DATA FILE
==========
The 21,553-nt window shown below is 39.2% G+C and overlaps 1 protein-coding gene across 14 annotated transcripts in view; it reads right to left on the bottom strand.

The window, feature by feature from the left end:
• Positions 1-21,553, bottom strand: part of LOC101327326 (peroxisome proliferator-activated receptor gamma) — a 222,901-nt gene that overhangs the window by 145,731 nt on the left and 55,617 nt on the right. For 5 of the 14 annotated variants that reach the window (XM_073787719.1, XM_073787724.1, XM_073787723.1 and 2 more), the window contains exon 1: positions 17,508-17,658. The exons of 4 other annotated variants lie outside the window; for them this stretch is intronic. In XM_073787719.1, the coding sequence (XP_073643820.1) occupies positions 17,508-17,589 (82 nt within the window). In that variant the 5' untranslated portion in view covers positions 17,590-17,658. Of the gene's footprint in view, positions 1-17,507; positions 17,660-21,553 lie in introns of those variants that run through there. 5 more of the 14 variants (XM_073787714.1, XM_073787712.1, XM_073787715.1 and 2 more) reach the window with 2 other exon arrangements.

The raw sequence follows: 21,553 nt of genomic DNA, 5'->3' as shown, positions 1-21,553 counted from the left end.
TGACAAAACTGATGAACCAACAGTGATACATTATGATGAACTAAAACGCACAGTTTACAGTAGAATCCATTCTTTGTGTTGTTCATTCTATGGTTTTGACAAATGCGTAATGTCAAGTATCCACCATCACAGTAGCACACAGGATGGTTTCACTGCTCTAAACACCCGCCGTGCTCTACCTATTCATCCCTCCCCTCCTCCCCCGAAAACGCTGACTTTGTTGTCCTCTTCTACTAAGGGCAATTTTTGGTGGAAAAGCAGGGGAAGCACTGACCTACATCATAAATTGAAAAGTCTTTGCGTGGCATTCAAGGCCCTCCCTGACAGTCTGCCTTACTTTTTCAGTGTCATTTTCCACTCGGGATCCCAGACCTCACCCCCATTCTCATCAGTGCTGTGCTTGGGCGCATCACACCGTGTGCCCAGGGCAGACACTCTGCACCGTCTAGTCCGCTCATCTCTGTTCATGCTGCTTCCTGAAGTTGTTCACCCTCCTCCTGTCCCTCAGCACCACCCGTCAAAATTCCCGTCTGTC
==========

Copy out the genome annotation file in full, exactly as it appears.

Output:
The 21,553-nt window shown below is 39.2% G+C and overlaps 1 protein-coding gene across 14 annotated transcripts in view; it reads right to left on the bottom strand.

The window, feature by feature from the left end:
• Positions 1-21,553, bottom strand: part of LOC101327326 (peroxisome proliferator-activated receptor gamma) — a 222,901-nt gene that overhangs the window by 145,731 nt on the left and 55,617 nt on the right. For 5 of the 14 annotated variants that reach the window (XM_073787719.1, XM_073787724.1, XM_073787723.1 and 2 more), the window contains exon 1: positions 17,508-17,658. The exons of 4 other annotated variants lie outside the window; for them this stretch is intronic. In XM_073787719.1, the coding sequence (XP_073643820.1) occupies positions 17,508-17,589 (82 nt within the window). In that variant the 5' untranslated portion in view covers positions 17,590-17,658. Of the gene's footprint in view, positions 1-17,507; positions 17,660-21,553 lie in introns of those variants that run through there. 5 more of the 14 variants (XM_073787714.1, XM_073787712.1, XM_073787715.1 and 2 more) reach the window with 2 other exon arrangements.

The raw sequence follows: 21,553 nt of genomic DNA, 5'->3' as shown, positions 1-21,553 counted from the left end.
TGACAAAACTGATGAACCAACAGTGATACATTATGATGAACTAAAACGCACAGTTTACAGTAGAATCCATTCTTTGTGTTGTTCATTCTATGGTTTTGACAAATGCGTAATGTCAAGTATCCACCATCACAGTAGCACACAGGATGGTTTCACTGCTCTAAACACCCGCCGTGCTCTACCTATTCATCCCTCCCCTCCTCCCCCGAAAACGCTGACTTTGTTGTCCTCTTCTACTAAGGGCAATTTTTGGTGGAAAAGCAGGGGAAGCACTGACCTACATCATAAATTGAAAAGTCTTTGCGTGGCATTCAAGGCCCTCCCTGACAGTCTGCCTTACTTTTTCAGTGTCATTTTCCACTCGGGATCCCAGACCTCACCCCCATTCTCATCAGTGCTGTGCTTGGGCGCATCACACCGTGTGCCCAGGGCAGACACTCTGCACCGTCTAGTCCGCTCATCTCTGTTCATGCTGCTTCCTGAAGTTGTTCACCCTCCTCCTGTCCCTCAGCACCACCCGTCAAAATTCCCGTCTGTC